Although it may be interesting to hear my opinion on the historic game between the Dallas Mavericks and Golden State Warriors, I felt it would be more heartfelt if I supplemented this story with the experience of a life-long die-hard Warriors fan, Nickon Rajabi.
Rajabi is a first-year business economics major at UCI. Although Nickon and I are really good friends, there some things about him I cannot understand. He only likes Bay Area rap, loves the abysmal Bay Area sports teams and actually thinks Nor Cal is better than So Cal. Foolish, I know.
The Golden State Warriors are finally back in the NBA playoffs for the first time in 13 seasons. However, Warriors fans had nothing to cheer about after years of unproductive drafts, discouraging off seasons, and perpetual losing seasons.
When the Warriors clinched the eighth and final spot in the playoffs, a foreign sense of success was brought to the Bay Area. Finally, the Warriors had a legitimate squad and made it to the postseason. A match up against the Dallas Mavericks also brought much zeal to the fan base and organization.
The Warriors were the only team in the regular season to go undefeated against a Dallas team that boasted the sixth best record in NBA history. In addition, Don Nelson, the former coach of the Dallas Mavericks, coaches the Warriors.
In game one, the Warriors showed that their regular season success was no fluke. They came out and won an inspiring game in Dallas. The Warriors lost the second game in Dallas and Warriors’ fans felt it was a terribly officiated game. The game saw Baron Davis and the notorious Stephen Jackson ejected.
The emotional loss in Dallas and the sudden realization of the first playoff game in Oakland since the early 1990s provided for an exciting game environment for game three.
‘Before the game, the fans were pumped and the crowd was blanketed with yellow ‘We Believe’ T-shirts. I was flaunting my own,’ Nickon said. ‘We were fans who were not about to accept loss. In fact, before the game I was talking to some cutthroat fans in front of us and we knew we were going to win by at least 15. There was no doubt in our minds.’
The atmosphere was defiantly indicative of this prophetic hope. I have been to many big sporting events: three BSC Bowls, an Anaheim Ducks Stanley Cup final and an Angels World Series game. But I have never seen so much euphoria in a stadium where one just knew that the home team was going to win, and this was even before the ball was tipped.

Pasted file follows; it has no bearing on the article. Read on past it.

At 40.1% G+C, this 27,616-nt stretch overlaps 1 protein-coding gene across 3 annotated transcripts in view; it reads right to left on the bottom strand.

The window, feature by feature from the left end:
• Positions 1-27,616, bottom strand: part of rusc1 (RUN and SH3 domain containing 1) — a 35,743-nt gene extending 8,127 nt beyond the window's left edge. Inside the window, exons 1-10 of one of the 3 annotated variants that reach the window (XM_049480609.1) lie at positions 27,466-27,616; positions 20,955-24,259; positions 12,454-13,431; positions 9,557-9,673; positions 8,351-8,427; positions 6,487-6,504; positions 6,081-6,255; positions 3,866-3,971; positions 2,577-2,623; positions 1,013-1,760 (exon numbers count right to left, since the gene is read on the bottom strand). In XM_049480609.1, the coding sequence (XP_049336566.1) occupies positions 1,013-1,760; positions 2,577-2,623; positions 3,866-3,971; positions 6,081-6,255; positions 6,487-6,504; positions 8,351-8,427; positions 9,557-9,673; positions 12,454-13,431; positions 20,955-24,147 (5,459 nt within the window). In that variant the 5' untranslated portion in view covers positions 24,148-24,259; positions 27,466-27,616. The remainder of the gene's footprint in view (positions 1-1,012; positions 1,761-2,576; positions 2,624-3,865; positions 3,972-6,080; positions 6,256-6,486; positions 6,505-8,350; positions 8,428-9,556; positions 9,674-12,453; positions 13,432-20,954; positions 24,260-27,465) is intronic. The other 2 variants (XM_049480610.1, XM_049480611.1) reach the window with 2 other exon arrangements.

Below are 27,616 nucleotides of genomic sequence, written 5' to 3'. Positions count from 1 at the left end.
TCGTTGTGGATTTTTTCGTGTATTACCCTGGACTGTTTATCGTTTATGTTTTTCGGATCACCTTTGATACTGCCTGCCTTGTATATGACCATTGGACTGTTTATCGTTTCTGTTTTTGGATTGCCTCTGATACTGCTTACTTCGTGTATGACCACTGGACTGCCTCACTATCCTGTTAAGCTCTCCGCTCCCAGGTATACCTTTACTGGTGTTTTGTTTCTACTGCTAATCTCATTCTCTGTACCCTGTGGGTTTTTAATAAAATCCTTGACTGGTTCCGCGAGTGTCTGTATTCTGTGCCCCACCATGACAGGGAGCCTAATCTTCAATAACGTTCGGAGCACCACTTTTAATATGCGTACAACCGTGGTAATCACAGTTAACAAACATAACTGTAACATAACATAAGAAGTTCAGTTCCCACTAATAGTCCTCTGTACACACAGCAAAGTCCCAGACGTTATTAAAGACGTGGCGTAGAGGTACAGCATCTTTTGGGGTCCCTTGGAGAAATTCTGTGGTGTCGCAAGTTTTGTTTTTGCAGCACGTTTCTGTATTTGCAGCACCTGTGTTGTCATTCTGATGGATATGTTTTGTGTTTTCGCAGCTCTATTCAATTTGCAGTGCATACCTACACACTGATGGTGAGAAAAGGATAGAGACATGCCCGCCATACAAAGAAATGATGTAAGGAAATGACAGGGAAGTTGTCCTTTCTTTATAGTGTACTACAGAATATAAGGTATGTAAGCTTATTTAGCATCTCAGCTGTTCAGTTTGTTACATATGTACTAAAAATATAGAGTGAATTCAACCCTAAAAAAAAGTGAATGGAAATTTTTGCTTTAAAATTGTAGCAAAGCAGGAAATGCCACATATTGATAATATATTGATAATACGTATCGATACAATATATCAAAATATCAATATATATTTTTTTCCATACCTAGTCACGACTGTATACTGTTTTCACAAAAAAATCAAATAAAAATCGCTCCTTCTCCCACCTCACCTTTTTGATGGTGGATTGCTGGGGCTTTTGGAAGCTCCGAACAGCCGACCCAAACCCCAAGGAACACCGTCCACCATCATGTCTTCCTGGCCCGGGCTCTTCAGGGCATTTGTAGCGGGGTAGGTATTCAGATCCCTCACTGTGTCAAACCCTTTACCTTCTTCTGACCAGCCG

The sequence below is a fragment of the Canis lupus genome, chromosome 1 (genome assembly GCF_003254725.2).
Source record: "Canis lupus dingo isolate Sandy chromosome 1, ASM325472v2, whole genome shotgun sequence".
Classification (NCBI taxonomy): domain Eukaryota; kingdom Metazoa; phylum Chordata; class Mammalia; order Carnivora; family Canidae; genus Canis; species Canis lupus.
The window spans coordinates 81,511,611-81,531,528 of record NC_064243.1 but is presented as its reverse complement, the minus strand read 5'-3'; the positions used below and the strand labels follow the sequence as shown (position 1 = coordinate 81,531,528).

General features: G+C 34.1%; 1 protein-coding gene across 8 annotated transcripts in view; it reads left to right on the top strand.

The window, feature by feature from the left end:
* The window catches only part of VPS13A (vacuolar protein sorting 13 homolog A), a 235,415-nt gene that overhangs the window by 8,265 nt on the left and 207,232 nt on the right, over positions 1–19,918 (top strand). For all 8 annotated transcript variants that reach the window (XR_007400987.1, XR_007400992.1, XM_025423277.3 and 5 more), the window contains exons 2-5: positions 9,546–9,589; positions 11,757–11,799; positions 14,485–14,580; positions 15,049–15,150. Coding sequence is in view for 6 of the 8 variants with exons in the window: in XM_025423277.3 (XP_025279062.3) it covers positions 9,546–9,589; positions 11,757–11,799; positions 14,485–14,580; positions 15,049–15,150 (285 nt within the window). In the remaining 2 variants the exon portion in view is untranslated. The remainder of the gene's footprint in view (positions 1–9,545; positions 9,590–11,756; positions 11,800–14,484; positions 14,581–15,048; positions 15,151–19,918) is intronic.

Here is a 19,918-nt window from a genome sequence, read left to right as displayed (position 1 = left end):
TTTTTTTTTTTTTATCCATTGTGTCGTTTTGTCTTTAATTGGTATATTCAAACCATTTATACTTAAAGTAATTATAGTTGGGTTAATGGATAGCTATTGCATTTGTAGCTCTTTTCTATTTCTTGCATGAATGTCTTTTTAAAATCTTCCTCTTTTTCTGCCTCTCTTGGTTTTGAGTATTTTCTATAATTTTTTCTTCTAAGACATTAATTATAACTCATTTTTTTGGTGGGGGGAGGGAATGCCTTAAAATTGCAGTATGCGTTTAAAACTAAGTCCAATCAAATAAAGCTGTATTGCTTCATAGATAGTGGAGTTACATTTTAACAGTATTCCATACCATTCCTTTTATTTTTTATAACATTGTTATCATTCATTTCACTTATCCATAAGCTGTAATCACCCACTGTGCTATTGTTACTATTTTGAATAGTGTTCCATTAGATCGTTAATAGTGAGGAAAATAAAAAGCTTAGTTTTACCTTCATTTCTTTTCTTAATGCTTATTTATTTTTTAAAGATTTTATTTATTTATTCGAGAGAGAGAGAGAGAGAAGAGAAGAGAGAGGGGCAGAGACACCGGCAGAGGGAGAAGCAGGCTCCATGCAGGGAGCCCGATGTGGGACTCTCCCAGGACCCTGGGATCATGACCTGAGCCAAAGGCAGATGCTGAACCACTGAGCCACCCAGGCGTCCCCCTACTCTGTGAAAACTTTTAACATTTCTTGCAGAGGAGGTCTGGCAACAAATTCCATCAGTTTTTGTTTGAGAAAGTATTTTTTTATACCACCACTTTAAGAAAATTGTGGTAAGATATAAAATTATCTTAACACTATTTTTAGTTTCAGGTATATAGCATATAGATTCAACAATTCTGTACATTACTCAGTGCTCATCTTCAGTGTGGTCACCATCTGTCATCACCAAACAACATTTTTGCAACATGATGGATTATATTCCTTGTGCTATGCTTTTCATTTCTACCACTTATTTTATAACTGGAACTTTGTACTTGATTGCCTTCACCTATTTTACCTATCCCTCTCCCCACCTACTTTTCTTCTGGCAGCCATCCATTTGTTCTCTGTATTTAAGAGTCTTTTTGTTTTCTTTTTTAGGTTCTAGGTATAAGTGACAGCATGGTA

The crowd kept its energy the entire game. It almost felt as if the Warriors had an extra sixth player on the court. They were playing with heart and their play got the Mavericks frustrated.
The crowd went nuts after every point, steal, block, free throw, timeout and even technical fouls. It seemed as if every Maverick player got a technical foul. Who could blame them? They could do nothing against this inspired team and the fans did not let them hear the end of it.
‘I don’t want to brag or take away any credit from the [Warriors], but I feel the crowd was pivotal in the Warriors success tonight. The fans are treating every game like it is our last and that is why these games are so much fun for us and everyone else,’ Nickon said.
The favorite moment of the game for Nickon and me was when Jason Richardson attempted a no-look reverse circus shot lay up. My friend said ‘If he makes this shot, I will take my shirt off!’ Richardson made the shot, and my friend stayed true to his word and even ran up and down the section cheering.
Being a Lakers and USC football fan, I have never seen so much passion in a crowd until that day
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